Stupidity is contagious -- even respectable companies can catch it. As we do every week, let's take a look at five dumb financial events this week that may make your head spin.
The maker of once-trendy purses and fashionable accessories has been falling out of favor, which was evident in its latest quarter with sales sliding 6% on a brutal 13.6% decline in comps at its North American stores.
Analysts see revenue growth resuming when its new fiscal year begins in July, but winning consumers back to a brand in a state of decline is a difficult feat to pull off.
2. From hero to zero
Hercules Offshore (NASDAQ: HERO ) ran into some rough waters after a disappointing fleet status report out of the shallow-water driller. Even though revenue per day per lift boat and utilization rate show sequential and year-over-year improvement, it wasn't enough to please the market, sending the shares 15% lower on Thursday.
Analysts were not impressed either. Capital One and Global Hunter Securities downgraded Hercules Offshore on the news. Capital One lowered its price target on the shares from $11 to $8.
3. BlackBerry's last line of offense
BlackBerry (NASDAQ: BBRY ) was moving higher after a Department of Defense press release led some to believe that an order for 80,000 new BlackBerry smartphones had been placed, but sadly that wasn't the case.
The Department of Defense's announcement about the launch of a new mobile network supporting 80,000 BlackBerry devices was for older BlackBerry phones that were already in its possession. The agency clarified that position to The Verge, turning what seemed to be an initial victory into yet another categorization of BlackBerry phones as old technology.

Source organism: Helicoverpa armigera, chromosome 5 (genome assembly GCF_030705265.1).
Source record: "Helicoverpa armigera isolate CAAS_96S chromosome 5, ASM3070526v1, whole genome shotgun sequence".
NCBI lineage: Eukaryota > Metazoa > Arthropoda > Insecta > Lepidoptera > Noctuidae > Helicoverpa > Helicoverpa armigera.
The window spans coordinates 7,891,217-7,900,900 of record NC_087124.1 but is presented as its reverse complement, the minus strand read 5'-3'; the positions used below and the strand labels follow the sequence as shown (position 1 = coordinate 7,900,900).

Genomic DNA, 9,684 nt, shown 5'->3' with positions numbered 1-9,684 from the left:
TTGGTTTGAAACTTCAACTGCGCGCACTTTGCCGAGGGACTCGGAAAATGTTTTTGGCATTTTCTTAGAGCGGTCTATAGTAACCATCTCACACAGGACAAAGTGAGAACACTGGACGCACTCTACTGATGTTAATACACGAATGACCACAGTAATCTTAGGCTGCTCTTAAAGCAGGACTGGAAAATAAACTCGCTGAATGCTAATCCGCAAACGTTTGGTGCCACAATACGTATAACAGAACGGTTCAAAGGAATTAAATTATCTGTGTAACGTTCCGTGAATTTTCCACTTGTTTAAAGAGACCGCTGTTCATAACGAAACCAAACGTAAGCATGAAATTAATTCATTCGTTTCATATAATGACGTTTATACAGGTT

4. Chips ahoy
Advanced Micro Devices (NASDAQ: AMD ) slumped after following up strong results with a weak forecast for the current quarter. The holiday quarter was solid with a 38% surge in revenue. That wasn't a surprise, with AMD fueling the Xbox One and PS3 that were introduced in November. Margins weren't as inspiring.
However, it's AMD's outlook calling for a larger than expected sequential decline in revenue -- on challenging gross margins -- that ultimately weighed on the otherwise resurgent chip maker.
5. "Polar vortex" isn't a new McFlurry
McDonald's (NYSE: MCD ) keeps struggling. The world's largest restaurant chain posted another problematic quarter. Comps fell for the period, and that includes a 1.4% decline in domestic comparable-restaurant sales.
The restaurant-level performance worsened in December, and while it's easy to blame the wintry weather there are still plenty of restaurant operators checking in with positive comps during the holiday quarter.
McDonald's was hoping that limited-time promotions and the introduction of an expanded Dollar Menu & More slate would win back diners, but it's been more grimace than Grimace at Mickey D's these days.
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